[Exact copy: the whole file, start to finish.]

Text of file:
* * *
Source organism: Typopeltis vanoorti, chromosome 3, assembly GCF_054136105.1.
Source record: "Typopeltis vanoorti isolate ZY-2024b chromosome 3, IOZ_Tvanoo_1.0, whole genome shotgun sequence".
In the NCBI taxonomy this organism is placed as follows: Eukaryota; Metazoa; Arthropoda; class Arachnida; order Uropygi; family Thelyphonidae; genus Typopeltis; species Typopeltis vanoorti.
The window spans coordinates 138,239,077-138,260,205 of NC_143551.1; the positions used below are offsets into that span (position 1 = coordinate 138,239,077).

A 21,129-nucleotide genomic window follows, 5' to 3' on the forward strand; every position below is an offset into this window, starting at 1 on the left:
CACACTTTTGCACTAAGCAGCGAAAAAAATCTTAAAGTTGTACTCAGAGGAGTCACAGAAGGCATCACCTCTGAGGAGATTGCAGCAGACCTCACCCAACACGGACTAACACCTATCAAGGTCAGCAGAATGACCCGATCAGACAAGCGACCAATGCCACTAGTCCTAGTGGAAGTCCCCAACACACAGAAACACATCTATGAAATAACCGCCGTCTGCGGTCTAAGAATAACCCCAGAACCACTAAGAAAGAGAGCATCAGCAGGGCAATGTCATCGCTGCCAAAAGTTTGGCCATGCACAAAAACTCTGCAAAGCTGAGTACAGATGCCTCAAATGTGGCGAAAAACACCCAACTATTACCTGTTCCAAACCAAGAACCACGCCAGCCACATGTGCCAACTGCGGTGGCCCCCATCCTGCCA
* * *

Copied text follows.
Source organism: Typopeltis vanoorti, chromosome 3, assembly GCF_054136105.1.
Source record: "Typopeltis vanoorti isolate ZY-2024b chromosome 3, IOZ_Tvanoo_1.0, whole genome shotgun sequence".
In the NCBI taxonomy this organism is placed as follows: Eukaryota; Metazoa; Arthropoda; class Arachnida; order Uropygi; family Thelyphonidae; genus Typopeltis; species Typopeltis vanoorti.
The window spans coordinates 138,239,077-138,260,205 of NC_143551.1; the positions used below are offsets into that span (position 1 = coordinate 138,239,077).

A 21,129-nucleotide genomic window follows, 5' to 3' on the forward strand; every position below is an offset into this window, starting at 1 on the left:
CACACTTTTGCACTAAGCAGCGAAAAAAATCTTAAAGTTGTACTCAGAGGAGTCACAGAAGGCATCACCTCTGAGGAGATTGCAGCAGACCTCACCCAACACGGACTAACACCTATCAAGGTCAGCAGAATGACCCGATCAGACAAGCGACCAATGCCACTAGTCCTAGTGGAAGTCCCCAACACACAGAAACACATCTATGAAATAACCGCCGTCTGCGGTCTAAGAATAACCCCAGAACCACTAAGAAAGAGAGCATCAGCAGGGCAATGTCATCGCTGCCAAAAGTTTGGCCATGCACAAAAACTCTGCAAAGCTGAGTACAGATGCCTCAAATGTGGCGAAAAACACCCAACTATTACCTGTTCCAAACCAAGAACCACGCCAGCCACATGTGCCAACTGCGGTGGCCCCCATCCTGCCA